An urgent need exists for HIV-1 microbicides. Here, we describe the in vivo testing of lactic acid bacteria bioengineered to secrete cyanovirin-N. We fed pigtail macaques a yogurt formulation that used bioengineered strains as a starter culture. Cyanovirin-N expression could be detected in the rectal vault during and immediately after feeding. Ex vivo viral challenge of rectal tissue biopsies revealed that peak viral burden was significantly lower in tissue obtained from experimental animals compared to control animals. Formulation of candidate compounds in lactic acid bacteria and their oral administration appears to be a feasible strategy for mucosal delivery of microbicides.
HIV-1; cyanovirin-N; C V-N; lactic acid bacteria; microbicide; pigtail macaque
In conjunction with the routine role of delivering the active ingredient, carefully designed drug delivery vehicles can also provide ancillary functions that augment the overall efficacy of the system. Inspired by the ability of the cervicovaginal mucus to impede the movement of HIV virions at acidic pH, we have engineered a pH-responsive synthetic polymer that shows improved barrier properties over the naturally occurring cervicovaginal mucus by inhibiting viral transport at both acidic and neutral pH. The pH-responsive synthetic mucin-like polymer is constructed with phenylboronic acid (PBA) and salicylhydroxamic acid (SHA), each individually copolymerized with a 2-hydroxypropyl methacrylamide (pHPMA) polymer backbone. At pH 4.8, the crosslinked polymers form a transient network with a characteristic relaxation time of 0.9 s and elastic modulus of 11 Pa. On addition of semen, the polymers form a densely crosslinked elastic network with a characteristic relaxation time greater than 60 s and elastic modulus of 1800 Pa. Interactions between the PBA-SHA crosslinked polymers and mucin at acidic pH showed a significant increase in elastic modulus and crosslink lifetime (p < 0.05). A transport assay revealed that migration of HIV and cells was significantly impeded by the polymer network at pH ≥ 4.8 with a diffusion coefficient of 0.160 × 10−3 µm2 /s for HIV. Additionally, these crosslinked polymers did not induce symptoms of toxicity or irritation in either human vaginal explants or a mouse model. In summary the, pH-responsive crosslinked polymer system reported here holds promise as a class of microbicide delivery vehicle that could inhibit the transport of virions from semen to the target tissue and, thereby, contribute to the overall activity of the microbicide formulation.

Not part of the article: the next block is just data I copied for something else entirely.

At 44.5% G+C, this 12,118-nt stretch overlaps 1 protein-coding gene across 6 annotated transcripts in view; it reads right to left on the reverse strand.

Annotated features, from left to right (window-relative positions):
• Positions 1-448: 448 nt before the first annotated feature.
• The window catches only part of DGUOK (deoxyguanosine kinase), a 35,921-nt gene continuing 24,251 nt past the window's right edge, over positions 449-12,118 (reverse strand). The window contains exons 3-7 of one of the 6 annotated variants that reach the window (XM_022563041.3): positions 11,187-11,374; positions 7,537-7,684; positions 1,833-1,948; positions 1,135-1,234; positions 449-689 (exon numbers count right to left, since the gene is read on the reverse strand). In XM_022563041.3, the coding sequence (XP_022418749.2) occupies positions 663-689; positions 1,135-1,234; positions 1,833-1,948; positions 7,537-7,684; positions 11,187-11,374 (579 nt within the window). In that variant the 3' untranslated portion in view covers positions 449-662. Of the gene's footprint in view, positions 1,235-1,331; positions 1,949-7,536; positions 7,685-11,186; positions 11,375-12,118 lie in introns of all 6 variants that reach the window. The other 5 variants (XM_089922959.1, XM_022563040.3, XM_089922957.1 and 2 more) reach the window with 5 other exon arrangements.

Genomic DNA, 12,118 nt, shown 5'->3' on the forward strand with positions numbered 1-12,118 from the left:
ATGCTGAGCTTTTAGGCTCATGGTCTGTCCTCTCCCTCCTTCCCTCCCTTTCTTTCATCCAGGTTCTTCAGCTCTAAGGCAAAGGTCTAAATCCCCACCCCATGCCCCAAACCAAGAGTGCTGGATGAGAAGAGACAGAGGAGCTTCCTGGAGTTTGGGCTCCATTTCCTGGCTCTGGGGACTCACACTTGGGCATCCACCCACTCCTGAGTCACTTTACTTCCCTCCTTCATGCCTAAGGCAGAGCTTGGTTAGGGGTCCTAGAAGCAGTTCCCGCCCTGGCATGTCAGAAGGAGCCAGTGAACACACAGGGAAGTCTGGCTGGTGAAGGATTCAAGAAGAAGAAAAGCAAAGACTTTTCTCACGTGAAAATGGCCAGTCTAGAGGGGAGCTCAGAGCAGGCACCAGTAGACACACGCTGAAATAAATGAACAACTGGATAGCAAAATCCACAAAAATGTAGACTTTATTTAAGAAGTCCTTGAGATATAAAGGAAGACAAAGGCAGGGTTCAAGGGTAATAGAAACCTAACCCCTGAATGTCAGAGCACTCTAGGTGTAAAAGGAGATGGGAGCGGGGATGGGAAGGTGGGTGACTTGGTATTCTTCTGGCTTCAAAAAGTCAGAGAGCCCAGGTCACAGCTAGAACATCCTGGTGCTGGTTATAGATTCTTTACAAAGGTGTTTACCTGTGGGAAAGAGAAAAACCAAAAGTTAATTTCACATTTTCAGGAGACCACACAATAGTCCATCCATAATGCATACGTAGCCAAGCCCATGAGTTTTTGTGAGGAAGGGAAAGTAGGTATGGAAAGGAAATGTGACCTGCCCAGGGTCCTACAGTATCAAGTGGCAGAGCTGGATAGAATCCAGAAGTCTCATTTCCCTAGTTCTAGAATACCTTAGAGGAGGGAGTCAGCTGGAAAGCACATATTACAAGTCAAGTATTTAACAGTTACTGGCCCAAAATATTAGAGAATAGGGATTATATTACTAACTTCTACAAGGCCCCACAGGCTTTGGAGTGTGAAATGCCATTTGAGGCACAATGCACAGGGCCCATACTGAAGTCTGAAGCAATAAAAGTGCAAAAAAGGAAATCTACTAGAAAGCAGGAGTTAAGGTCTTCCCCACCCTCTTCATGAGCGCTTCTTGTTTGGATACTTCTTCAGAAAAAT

Pyrimidinediones, a novel class of compounds, have previously been shown to possess antiviral activity at nanomolar concentrations. One member of this class of compounds, IQP-0528, was selected as the lead molecule for formulation development owing to its stability at physiologically relevant conditions, wide therapeutic window, and antiviral activity in the nanomolar range. Here, we report the development of two vaginal gels—3.0% hydroxyethyl cellulose (HEC) formulation and a 0.65% Carbopol formulation—for the sustained delivery of IQP-0528. Stability studies under accelerated conditions confirmed the chemical stability of IQP-0528 and mechanical stability of the gel formulation for 3 months. In vitro release studies revealed that diffusion-controlled release of IQP-0528 occurred over 6 h, with an initial lag time of approximately 1 h. Based on the drug release profile, the 3.0% HEC gel was selected as the lead formulation for safety and activity evaluations. The in vitro and ex vivo safety evaluations showed no significant loss in cell viability or significant inflammatory response after treatment with a 3.0% HEC gel containing 0.25% IQP-0528. In an in vitro HIV-1 entry inhibition assay, the lead formulation showed an 50% effective concentration of 0.14 μg/ml for gel in culture media, which corresponds to ∼0.001 μM IQP-0528. The antiviral activity was further confirmed by using polarized cervical explants, in which the formulation showed complete protection against HIV infection. In summary, these results are encouraging and warrant further evaluation of IQP-0528 gel formulations in in vivo models, as well as the development of alternative formulations for the delivery of IQP-0528 as a microbicide.